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See below for a selection of the latest books from Religion: general category. Presented with a red border are the Religion: general books that have been lovingly read and reviewed by the experts at Lovereading. With expert reading recommendations made by people with a passion for books and some unique features Lovereading will help you find great Religion: general books and those from many more genres to read that will keep you inspired and entertained. And it's all free!
The Life and Works of Andrew Jackson Davis. Also read about Abraham Lincoln's involvement in Spiritualism and his prophetic dreams. This book contains over 90 illustrations.
Judaism's two native categories, narrative theology and law (also known as parable and praxis or Aggadah and Halakhah) form two distinct modes of discourse. The one expounds norms of attitude and belief, the other, norms of action and behavior. Each possesses its own modes of thought, topical program, and medium for expression. Joined together, they create a remarkably coherent statement. Any understanding of Rabbinic Judaism depends on a theory of how these two modes of thought and expression relate to form a single cogent system. Praxis and Parable explores how a single topic the morality and law of the animal kingdom produces two distinct vocabularies of analysis in the Rabbinic canon.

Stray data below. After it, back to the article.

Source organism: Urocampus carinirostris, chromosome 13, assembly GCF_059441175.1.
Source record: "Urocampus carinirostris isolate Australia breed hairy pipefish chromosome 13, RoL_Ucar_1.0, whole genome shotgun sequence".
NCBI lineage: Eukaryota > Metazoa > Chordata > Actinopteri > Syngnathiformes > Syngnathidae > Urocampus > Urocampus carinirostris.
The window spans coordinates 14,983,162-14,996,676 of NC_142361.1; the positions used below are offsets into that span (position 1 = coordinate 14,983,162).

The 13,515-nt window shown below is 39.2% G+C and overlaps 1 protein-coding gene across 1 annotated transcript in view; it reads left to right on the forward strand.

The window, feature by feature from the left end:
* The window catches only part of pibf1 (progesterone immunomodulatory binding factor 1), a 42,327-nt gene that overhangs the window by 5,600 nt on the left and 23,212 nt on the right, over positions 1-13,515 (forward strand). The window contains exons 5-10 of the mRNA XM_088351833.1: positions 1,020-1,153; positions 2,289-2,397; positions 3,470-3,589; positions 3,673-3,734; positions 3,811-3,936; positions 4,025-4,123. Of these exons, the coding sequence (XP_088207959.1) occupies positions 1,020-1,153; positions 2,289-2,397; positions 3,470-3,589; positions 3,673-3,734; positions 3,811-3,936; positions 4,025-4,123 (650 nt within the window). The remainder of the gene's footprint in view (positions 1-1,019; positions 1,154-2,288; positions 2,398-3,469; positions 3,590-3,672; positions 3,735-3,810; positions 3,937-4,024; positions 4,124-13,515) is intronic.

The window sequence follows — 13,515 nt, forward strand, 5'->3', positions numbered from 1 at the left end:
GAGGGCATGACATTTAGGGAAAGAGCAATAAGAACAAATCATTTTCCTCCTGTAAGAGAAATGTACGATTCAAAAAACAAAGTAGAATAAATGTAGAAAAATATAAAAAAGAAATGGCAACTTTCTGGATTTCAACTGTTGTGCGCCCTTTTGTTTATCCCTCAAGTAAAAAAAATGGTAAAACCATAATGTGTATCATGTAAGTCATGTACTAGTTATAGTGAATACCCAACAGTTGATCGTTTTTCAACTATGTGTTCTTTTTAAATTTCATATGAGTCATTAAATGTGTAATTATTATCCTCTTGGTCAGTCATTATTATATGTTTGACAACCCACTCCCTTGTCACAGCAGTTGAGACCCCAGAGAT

First published in 1902, William James's Varieties of Religious Experience is considered a classic in religious studies and the psychology of religion. But how has James's classic study weathered decades of development in psychology and behavioral sciences? Do the assertions about religious experience in the Varieties still ring true in light of neuro-cognitive and neuro-hormonal research, resiliency studies, studies of temperament, and traumatic studies? By extending William James's own research throughout the century since its publication this volume seeks to answer those questions. In doing so, it revolutionizes our understanding of James's own view of psychology and reveals the extraordinary value of James's perspective for religion, psychology, and spirituality today. In doing so, it offers vital insights for pastoral care and faith development at both the individual and congregational level. From the Introduction by James Fowler: Drawing on the authenticity of her own experience, Bridgers carries us into a remarkably clear and well documented account that traces William James's evolution as a psychologist, philosopher, and a deeply engaged inquirer into the dynamics of spiritual development and transformation... This book has a major contribution to make. Bridgers's study illumines the horizons of contemporary research in the study of religious experience, in all its varieties, and in the context of globalization.